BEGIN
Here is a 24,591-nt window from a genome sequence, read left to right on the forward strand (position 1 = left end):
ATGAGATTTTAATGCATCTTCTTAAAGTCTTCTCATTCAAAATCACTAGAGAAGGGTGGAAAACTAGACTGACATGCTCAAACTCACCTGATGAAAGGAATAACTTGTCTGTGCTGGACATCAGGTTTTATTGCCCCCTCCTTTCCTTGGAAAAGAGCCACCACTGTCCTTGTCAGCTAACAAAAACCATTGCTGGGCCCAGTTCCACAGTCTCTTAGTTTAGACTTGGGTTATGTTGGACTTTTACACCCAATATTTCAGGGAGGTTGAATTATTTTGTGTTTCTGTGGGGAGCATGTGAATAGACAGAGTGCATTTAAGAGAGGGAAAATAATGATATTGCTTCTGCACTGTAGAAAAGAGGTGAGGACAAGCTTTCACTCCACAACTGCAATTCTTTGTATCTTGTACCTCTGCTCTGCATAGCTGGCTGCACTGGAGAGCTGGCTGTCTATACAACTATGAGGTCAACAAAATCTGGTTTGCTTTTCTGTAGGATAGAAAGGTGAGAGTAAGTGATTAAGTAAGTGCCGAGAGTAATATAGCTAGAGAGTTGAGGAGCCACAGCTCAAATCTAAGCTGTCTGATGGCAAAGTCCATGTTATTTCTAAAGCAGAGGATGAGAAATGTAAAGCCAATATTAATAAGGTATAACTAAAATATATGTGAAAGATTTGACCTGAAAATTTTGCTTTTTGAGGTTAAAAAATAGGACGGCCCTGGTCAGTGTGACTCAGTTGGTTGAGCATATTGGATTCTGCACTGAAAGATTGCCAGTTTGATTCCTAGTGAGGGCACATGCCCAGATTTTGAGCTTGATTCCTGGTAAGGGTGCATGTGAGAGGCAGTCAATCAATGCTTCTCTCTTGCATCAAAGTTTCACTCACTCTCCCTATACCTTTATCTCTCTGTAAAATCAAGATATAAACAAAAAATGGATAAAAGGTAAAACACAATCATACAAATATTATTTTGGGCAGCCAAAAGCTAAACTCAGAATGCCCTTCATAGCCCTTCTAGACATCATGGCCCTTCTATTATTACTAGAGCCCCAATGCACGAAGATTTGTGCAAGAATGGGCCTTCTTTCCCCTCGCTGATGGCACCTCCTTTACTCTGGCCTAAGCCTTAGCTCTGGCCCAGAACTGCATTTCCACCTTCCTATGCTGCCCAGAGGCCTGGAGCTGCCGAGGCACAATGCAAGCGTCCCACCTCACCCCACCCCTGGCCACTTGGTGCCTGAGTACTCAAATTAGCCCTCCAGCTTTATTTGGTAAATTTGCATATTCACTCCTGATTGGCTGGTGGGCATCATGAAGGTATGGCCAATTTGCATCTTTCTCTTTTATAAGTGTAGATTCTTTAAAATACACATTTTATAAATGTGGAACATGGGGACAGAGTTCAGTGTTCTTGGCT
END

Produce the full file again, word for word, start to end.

Here is a 24,591-nt window from a genome sequence, read left to right on the forward strand (position 1 = left end):
ATGAGATTTTAATGCATCTTCTTAAAGTCTTCTCATTCAAAATCACTAGAGAAGGGTGGAAAACTAGACTGACATGCTCAAACTCACCTGATGAAAGGAATAACTTGTCTGTGCTGGACATCAGGTTTTATTGCCCCCTCCTTTCCTTGGAAAAGAGCCACCACTGTCCTTGTCAGCTAACAAAAACCATTGCTGGGCCCAGTTCCACAGTCTCTTAGTTTAGACTTGGGTTATGTTGGACTTTTACACCCAATATTTCAGGGAGGTTGAATTATTTTGTGTTTCTGTGGGGAGCATGTGAATAGACAGAGTGCATTTAAGAGAGGGAAAATAATGATATTGCTTCTGCACTGTAGAAAAGAGGTGAGGACAAGCTTTCACTCCACAACTGCAATTCTTTGTATCTTGTACCTCTGCTCTGCATAGCTGGCTGCACTGGAGAGCTGGCTGTCTATACAACTATGAGGTCAACAAAATCTGGTTTGCTTTTCTGTAGGATAGAAAGGTGAGAGTAAGTGATTAAGTAAGTGCCGAGAGTAATATAGCTAGAGAGTTGAGGAGCCACAGCTCAAATCTAAGCTGTCTGATGGCAAAGTCCATGTTATTTCTAAAGCAGAGGATGAGAAATGTAAAGCCAATATTAATAAGGTATAACTAAAATATATGTGAAAGATTTGACCTGAAAATTTTGCTTTTTGAGGTTAAAAAATAGGACGGCCCTGGTCAGTGTGACTCAGTTGGTTGAGCATATTGGATTCTGCACTGAAAGATTGCCAGTTTGATTCCTAGTGAGGGCACATGCCCAGATTTTGAGCTTGATTCCTGGTAAGGGTGCATGTGAGAGGCAGTCAATCAATGCTTCTCTCTTGCATCAAAGTTTCACTCACTCTCCCTATACCTTTATCTCTCTGTAAAATCAAGATATAAACAAAAAATGGATAAAAGGTAAAACACAATCATACAAATATTATTTTGGGCAGCCAAAAGCTAAACTCAGAATGCCCTTCATAGCCCTTCTAGACATCATGGCCCTTCTATTATTACTAGAGCCCCAATGCACGAAGATTTGTGCAAGAATGGGCCTTCTTTCCCCTCGCTGATGGCACCTCCTTTACTCTGGCCTAAGCCTTAGCTCTGGCCCAGAACTGCATTTCCACCTTCCTATGCTGCCCAGAGGCCTGGAGCTGCCGAGGCACAATGCAAGCGTCCCACCTCACCCCACCCCTGGCCACTTGGTGCCTGAGTACTCAAATTAGCCCTCCAGCTTTATTTGGTAAATTTGCATATTCACTCCTGATTGGCTGGTGGGCATCATGAAGGTATGGCCAATTTGCATCTTTCTCTTTTATAAGTGTAGATTCTTTAAAATACACATTTTATAAATGTGGAACATGGGGACAGAGTTCAGTGTTCTTGGCT